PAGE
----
Uncanny Resemblance: British actor, Jack Shepherd (left) played the role of a firebrand socialist Labour MP in the 1976 series, Bill Brand. Nearly 40 years later, a real firebrand socialist, Jeremy Corbyn (right) is leading the race to replace Ed Miliband as Leader of the British Labour Party. The question posed by Bill Brand, and now by Jeremy Corbyn, is: "Are Socialism and Labour compatible?"
WAY BACK IN THE 1970s there was a red-hot political drama series called Bill Brand. Produced by Thames Television, it starred a (very young) Jack Shepherd (more familiar to today’s Sky subscribers for his lead role in the Wycliffe TV series). Back in 1976, however, he was Bill Brand, a young socialist firebrand elected, almost accidentally, to the House of Commons in a run-of-the-mill by-election in a safe Labour seat. Written by Trevor Griffiths, the 11-episode series explored the question of whether or not it was possible to be both a socialist and a Labour Party MP. The answer, at least as far as Griffiths was concerned, appeared to be – “No.”
I raise the ghost of the long-forgotten Bill Brand only because Griffiths’ question about socialism and Labour is being tested again. This time, however, the stakes are much higher. This time the question is: Can a socialist become the Leader of the Labour Party? The man who may yet provide an affirmative answer to that question is Jeremy Corbyn.
A man of the 1980s, rather than the 1970s, Corbyn’s record, in just about every other respect, marks him out as a sort of real-life Bill Brand. (Amazingly, he even looks like Jack Shepherd!) A supporter of just about every radical cause that has emerged over the past 35 years – from Anti-Apartheid to Animal Rights – Corbyn is among the most rebellious of Labour’s back-benchers. He is, however, much more than a mere darling of the NGOs. Corbyn is also a self-proclaimed socialist, and former trade unionist, who does not shrink from advocating swingeing tax rises for the rich, abolishing student fees, or renationalising the railways. (All extremely popular policies with British voters BTW.)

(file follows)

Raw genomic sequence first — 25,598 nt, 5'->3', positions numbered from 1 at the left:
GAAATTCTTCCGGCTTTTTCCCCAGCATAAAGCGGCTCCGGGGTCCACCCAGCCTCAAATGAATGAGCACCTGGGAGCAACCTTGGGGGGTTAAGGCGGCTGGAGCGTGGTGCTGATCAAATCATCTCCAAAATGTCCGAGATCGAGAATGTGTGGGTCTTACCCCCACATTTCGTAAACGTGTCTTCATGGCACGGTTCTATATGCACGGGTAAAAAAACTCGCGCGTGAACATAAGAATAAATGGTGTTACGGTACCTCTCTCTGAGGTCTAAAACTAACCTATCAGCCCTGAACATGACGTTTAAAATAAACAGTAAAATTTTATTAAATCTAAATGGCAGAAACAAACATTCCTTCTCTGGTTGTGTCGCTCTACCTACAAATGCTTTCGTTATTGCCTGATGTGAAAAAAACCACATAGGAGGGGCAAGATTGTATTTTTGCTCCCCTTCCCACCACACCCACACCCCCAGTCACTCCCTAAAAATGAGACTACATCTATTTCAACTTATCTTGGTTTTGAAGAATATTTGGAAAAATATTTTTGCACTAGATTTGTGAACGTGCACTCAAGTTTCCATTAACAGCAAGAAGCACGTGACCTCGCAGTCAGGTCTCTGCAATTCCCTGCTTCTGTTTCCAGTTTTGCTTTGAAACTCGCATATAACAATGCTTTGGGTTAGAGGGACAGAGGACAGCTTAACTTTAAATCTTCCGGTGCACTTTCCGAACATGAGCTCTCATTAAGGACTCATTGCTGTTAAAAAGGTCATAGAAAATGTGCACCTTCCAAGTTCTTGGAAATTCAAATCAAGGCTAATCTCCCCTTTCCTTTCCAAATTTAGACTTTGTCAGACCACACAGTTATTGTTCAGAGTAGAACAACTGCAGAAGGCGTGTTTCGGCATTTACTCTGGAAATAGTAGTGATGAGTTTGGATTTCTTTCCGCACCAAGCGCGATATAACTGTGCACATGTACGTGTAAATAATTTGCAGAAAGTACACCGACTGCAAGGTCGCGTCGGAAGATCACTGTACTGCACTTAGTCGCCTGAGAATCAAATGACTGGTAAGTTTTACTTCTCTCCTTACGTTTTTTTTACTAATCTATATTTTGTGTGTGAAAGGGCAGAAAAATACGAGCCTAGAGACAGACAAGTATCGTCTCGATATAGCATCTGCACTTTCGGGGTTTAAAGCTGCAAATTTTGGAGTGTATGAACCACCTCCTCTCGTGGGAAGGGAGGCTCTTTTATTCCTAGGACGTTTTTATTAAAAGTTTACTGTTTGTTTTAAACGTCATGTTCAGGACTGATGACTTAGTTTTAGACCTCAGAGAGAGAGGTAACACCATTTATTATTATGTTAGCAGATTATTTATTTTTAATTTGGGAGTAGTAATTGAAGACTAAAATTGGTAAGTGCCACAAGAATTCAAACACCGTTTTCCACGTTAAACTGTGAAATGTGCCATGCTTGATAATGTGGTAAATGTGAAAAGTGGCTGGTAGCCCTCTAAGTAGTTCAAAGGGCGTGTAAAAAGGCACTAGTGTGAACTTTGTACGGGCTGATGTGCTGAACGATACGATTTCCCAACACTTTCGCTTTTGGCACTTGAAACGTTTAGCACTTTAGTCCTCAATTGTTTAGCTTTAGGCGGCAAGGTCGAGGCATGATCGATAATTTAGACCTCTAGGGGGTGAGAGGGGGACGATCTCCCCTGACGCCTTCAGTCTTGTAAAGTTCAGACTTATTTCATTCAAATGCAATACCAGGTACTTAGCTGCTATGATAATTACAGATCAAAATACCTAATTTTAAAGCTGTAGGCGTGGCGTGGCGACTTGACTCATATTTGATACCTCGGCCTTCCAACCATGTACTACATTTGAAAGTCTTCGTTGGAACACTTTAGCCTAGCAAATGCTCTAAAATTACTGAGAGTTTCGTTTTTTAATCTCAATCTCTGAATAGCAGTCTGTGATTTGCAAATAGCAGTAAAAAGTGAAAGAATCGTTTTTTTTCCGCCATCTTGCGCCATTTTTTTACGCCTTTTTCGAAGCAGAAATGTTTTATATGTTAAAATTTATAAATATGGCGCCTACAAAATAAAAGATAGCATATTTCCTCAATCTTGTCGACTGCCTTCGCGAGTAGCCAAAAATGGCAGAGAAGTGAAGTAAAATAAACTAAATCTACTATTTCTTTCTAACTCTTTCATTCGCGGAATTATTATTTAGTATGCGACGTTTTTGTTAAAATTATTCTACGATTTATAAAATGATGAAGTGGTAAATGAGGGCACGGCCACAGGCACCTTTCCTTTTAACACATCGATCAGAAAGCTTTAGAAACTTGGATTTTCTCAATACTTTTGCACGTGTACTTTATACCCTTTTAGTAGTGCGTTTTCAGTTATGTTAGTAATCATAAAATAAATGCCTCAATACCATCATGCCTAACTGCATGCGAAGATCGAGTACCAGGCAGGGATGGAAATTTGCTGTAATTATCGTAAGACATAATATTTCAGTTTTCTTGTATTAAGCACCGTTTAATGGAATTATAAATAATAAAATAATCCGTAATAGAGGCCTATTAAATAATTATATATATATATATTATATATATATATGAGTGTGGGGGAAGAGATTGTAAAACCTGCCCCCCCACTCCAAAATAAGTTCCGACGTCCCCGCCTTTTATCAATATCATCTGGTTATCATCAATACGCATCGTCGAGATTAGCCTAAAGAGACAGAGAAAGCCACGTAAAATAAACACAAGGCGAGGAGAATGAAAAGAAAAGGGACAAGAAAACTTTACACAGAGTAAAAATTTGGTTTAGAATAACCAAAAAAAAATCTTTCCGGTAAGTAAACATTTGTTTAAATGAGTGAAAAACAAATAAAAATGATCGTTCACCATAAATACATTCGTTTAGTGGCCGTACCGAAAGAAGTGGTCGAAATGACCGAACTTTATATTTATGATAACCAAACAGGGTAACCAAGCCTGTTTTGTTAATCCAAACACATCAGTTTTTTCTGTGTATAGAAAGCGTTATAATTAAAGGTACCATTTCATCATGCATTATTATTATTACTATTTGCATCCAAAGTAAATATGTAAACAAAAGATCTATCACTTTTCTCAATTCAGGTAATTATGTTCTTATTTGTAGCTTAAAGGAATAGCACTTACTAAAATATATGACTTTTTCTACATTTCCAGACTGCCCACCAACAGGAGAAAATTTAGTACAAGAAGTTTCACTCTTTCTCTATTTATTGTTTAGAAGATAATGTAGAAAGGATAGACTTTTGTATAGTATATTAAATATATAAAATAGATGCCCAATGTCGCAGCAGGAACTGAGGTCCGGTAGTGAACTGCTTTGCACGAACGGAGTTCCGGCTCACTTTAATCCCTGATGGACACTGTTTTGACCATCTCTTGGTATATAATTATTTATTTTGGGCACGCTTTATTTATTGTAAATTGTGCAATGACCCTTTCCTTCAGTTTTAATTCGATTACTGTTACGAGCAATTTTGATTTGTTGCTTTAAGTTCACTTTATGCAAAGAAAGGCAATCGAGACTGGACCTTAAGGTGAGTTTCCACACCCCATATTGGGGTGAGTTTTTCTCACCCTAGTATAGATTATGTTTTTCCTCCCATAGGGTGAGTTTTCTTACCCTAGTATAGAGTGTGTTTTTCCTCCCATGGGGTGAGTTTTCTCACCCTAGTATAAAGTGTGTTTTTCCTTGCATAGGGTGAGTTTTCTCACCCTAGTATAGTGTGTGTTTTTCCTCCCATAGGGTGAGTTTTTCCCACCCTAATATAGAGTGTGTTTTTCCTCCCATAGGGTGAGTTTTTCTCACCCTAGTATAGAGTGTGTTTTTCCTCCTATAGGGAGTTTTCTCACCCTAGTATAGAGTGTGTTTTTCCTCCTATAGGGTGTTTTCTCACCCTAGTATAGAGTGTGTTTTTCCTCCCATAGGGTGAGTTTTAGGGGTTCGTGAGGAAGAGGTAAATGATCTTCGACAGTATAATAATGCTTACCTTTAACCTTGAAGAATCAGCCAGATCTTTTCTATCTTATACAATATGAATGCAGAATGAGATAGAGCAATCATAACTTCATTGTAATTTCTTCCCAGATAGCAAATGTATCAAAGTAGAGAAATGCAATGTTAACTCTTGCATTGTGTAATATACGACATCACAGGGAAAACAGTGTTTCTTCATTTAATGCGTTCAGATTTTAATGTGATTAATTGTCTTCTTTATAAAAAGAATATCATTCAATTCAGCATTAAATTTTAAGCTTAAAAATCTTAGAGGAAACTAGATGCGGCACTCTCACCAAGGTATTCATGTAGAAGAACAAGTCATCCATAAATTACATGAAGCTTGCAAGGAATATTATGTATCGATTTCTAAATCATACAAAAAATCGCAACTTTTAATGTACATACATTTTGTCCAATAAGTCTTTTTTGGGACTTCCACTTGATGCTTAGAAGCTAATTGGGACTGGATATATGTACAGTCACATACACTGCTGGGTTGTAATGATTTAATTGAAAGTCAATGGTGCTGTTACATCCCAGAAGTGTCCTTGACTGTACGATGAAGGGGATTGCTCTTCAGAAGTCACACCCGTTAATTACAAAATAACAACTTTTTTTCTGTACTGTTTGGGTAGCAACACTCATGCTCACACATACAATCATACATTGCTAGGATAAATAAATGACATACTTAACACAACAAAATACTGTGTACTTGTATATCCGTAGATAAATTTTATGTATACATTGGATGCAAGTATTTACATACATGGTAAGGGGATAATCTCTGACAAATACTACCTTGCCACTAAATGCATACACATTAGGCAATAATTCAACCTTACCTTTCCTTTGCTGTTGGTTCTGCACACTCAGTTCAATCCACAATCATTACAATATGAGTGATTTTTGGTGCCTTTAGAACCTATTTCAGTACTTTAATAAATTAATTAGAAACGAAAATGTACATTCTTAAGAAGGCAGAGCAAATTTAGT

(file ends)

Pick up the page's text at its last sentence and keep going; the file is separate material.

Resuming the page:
If Corbyn sounds a bit like a square left-wing peg in round Blairite hole, it’s because that is exactly what he has been for practically the whole time he’s been the MP for Islington North. And it was only as a forlorn standard-bearer for Labour’s long-abandoned socialist ideals that he put himself forward as a candidate to fill the vacancy created by Ed Miliband’s resignation. Indeed, most of the 35 MPs who signed his nomination form did so in the spirit of political charity. Why? Because everybody “knew” that Corbyn didn’t stand a chance.
And then something very strange began to happen. One after another Labour’s constituency organisations began declaring for Corbyn. By the end of the nominating process, to the abject horror of the Labour Party leadership, Corbyn had amassed 70 constituency nominations to the erstwhile (and very moderate) front-runner, Andy Burnham’s, 68. And, as if that wasn’t enough bad news for the Blairite establishment, the polling agency, YouGov, put Corbyn well ahead of his rivals Burnham, Liz Kendall and Yvette Cooper.
Talk about putting a very red cat among a whole coop-full of pink and blue pigeons! Almost immediately, Blairite MPs were threatening to organise a parliamentary vote of no-confidence in Corbyn should the membership of the party do anything so utterly irresponsible as electing a left-winger leader of the Labour Party. Others called for an ABC campaign (remind you of anything, Kiwis?) to unite the anti-Corbyn vote behind Burnham. Chiming in to the furore, in reflexive support of the Labour Right, came the lofty pundits of the Guardian and the Observer. “Surely,” they exclaimed to their shuddering keyboards, “Labour could not be that suicidal!
It is all so reminiscent of Bill Brand. The sheer madness of attempting to storm the ramparts of The City of London; of believing, even for a moment, that the news media might give you a fair shake; or assuming that your colleagues harboured the slightest respect for the wishes of the Labour members and supporters who sent them to Parliament.
And yet, Jeremy Corbyn is in the lead. He is winning the battle for the hearts and minds of the British Labour Party. Socialism may be dead in the committee rooms of Westminster, but in the suburbs of London, in the green valleys of Wales and in the grim post-industrial cities of the angry North, it still lives. And to the shock and horror of the entire British Establishment, the socialists have found themselves a champion.
This essay was originally posted on The Daily Blog of Saturday, 25 July 2015.